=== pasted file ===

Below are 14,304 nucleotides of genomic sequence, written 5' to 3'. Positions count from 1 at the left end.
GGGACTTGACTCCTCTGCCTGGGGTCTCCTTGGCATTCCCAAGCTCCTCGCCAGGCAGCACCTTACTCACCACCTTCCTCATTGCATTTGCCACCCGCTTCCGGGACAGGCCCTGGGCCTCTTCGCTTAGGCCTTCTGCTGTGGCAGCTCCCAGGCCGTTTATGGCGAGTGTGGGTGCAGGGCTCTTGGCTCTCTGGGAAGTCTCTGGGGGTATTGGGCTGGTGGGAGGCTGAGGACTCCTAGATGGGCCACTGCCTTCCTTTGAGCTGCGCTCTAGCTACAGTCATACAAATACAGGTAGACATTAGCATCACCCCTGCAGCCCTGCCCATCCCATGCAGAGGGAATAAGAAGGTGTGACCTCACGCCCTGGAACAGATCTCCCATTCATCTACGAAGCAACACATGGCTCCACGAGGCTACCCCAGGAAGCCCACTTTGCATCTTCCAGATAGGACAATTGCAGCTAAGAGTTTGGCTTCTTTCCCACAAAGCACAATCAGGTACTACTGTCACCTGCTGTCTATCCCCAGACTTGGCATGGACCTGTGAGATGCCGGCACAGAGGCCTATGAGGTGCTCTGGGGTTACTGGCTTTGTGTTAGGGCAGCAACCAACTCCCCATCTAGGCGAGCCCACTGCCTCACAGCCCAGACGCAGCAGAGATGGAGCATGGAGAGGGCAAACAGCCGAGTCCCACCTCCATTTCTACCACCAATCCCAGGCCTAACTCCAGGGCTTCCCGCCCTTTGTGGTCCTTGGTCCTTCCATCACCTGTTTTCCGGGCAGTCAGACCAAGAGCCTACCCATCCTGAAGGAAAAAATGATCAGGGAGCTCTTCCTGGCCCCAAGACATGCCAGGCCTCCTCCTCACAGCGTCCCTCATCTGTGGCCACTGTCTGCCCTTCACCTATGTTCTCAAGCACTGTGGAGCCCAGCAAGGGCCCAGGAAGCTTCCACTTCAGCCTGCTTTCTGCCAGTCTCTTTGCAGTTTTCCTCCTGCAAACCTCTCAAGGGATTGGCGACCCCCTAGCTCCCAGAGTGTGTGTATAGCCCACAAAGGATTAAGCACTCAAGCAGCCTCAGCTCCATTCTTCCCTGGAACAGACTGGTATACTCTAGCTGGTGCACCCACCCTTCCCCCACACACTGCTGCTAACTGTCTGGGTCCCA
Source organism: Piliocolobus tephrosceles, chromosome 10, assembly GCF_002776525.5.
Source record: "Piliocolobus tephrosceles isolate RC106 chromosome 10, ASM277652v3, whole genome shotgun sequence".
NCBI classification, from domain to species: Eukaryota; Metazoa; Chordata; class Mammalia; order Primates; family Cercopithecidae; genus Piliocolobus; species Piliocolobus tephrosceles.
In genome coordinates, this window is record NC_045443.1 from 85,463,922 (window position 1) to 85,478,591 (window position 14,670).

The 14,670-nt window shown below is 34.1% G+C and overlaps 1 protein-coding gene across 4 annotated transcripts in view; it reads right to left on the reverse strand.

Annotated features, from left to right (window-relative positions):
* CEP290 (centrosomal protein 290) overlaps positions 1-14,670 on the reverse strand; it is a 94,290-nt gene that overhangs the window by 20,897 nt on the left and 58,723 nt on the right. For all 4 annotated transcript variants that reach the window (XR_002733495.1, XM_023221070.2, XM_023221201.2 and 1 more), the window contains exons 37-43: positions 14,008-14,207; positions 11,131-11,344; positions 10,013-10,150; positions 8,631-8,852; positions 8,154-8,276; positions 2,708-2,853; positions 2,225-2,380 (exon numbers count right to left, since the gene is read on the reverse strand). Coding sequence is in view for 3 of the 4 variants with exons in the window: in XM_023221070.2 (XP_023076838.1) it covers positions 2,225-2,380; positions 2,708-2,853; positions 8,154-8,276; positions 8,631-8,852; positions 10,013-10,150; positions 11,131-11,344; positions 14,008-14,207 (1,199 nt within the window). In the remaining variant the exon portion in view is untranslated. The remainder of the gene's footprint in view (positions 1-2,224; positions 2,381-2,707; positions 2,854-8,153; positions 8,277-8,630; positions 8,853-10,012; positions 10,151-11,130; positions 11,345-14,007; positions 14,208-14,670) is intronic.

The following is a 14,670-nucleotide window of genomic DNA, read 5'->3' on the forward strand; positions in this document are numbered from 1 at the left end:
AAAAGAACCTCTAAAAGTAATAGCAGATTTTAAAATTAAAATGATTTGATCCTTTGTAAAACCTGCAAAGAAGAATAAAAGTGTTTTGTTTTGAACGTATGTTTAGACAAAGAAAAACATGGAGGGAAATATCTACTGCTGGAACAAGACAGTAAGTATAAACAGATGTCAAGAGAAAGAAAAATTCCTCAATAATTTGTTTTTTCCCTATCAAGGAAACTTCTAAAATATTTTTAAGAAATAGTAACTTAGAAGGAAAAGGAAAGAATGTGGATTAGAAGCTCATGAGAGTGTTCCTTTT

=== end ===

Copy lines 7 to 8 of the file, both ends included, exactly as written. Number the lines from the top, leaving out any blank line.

The 14,670-nt window shown below is 34.1% G+C and overlaps 1 protein-coding gene across 4 annotated transcripts in view; it reads right to left on the reverse strand.

Annotated features, from left to right (window-relative positions):